Want to get a good sense for how strongly people feel about something– just watch what they do with their money.  From the simple “vote” tip jars in coffee shops where you pick cats or dogs (dogs, of course), to your willingness to drop $1,000 on an iPhone 10, to a customer choosing hardwood flooring over granite counter tops.  Cash out of pocket is where the words people say meet the reality of what they are truly willing to do.

One area where words don’t always align with actions is consumer interest in energy efficiency and related green building.  Available market data, as well as internal research, point to strong consumer interest in owning more energy efficient and environmentally friendly homes.  However, the “take rates” on related options such as solar panels, tankless water heaters, or even improved home insulation are strikingly low.

I bring this up because several weeks ago, Chuck Chippero (National Director of Strategic Sourcing), Brian Jamison (National Purchasing Director for Mechanicals and Finish Categories) and I spoke at the Energy and Environmental Building Alliance (EEBA) conference here in Atlanta.  According to its vision statement, the EEBA works to make healthy, safe, durable resource-efficient & smart-grid friendly homes mainstream.  There were a couple hundred super smart people who are clearly passionate about building homes that have a smaller impact on the surrounding environment.

Needless to say, it was a spirited discussion about the social implications of green building versus higher build costs and the willingness of buyers to accept such costs.  While the EEBA discussion might have been more energetic, the reality is that it wasn’t much different from conversations being held with our Board members, employees, investors and our homebuyers.

Regardless of the audience or the conversation’s starting point, the endpoint is often the word “balance.”  As a public company, we are charged with running a profitable business that seeks to maximize its financial performance.  At the same time, however, I believe that we also need to be aware of societal demands and the obligation to be good environmental stewards.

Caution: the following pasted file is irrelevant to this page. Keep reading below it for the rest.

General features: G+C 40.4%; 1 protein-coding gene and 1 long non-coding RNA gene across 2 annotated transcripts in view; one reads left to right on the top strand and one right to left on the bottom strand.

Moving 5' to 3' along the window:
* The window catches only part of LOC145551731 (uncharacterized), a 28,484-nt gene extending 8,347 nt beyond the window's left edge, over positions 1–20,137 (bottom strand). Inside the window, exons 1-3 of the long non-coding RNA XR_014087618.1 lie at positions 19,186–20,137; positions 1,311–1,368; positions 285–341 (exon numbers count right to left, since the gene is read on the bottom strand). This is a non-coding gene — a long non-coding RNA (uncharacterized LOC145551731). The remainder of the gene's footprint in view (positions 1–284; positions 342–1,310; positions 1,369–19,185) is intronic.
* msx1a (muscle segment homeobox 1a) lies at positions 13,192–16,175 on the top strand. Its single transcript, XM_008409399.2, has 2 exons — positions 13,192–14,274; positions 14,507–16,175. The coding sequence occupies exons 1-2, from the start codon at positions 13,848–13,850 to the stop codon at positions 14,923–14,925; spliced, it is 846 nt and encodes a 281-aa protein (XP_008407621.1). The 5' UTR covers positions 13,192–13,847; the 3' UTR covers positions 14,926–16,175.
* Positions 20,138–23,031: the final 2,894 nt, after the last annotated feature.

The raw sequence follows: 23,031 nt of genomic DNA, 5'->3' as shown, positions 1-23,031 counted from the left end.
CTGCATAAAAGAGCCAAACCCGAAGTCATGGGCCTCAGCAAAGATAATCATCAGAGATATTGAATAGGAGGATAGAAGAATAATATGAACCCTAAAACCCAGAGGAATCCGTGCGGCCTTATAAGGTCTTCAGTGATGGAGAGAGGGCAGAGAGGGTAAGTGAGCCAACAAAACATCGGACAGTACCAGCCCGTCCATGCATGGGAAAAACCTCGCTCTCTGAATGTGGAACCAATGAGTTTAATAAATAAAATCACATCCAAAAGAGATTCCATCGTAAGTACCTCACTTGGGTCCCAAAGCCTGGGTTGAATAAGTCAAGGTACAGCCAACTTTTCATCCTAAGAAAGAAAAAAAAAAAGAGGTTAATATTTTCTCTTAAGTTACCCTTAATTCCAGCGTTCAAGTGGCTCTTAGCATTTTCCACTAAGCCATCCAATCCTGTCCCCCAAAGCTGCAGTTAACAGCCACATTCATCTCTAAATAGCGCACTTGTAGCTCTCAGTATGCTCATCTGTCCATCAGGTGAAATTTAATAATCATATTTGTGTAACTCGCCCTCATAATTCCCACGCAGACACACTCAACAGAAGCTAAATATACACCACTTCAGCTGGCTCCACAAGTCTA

How can we achieve the right balance on this spectrum?  I think we have to start by saying that the two objectives are not mutually exclusive, and that environmental considerations are part of running a good business.  We also need to figure out how to lower costs associated with building greener homes.  Many of you are aware of the Zero Net Energy prototype home we built that generates as much energy as it uses.  This Northern California home is currently being monitored to assess it energy performance, but its other purpose was to help us identify ways to reduce construction costs.

In an industry not known for innovation, I am very excited to see how homebuilding and home performance evolves over the next decade.  I think new technologies, construction efficiency and buyer acceptance will lead to some amazing advancements in home building.  I want to see PulteGroup be a leader in innovation while striking the right balance between profitability and being good to the environment. I would love to hear your ideas about how we can do this.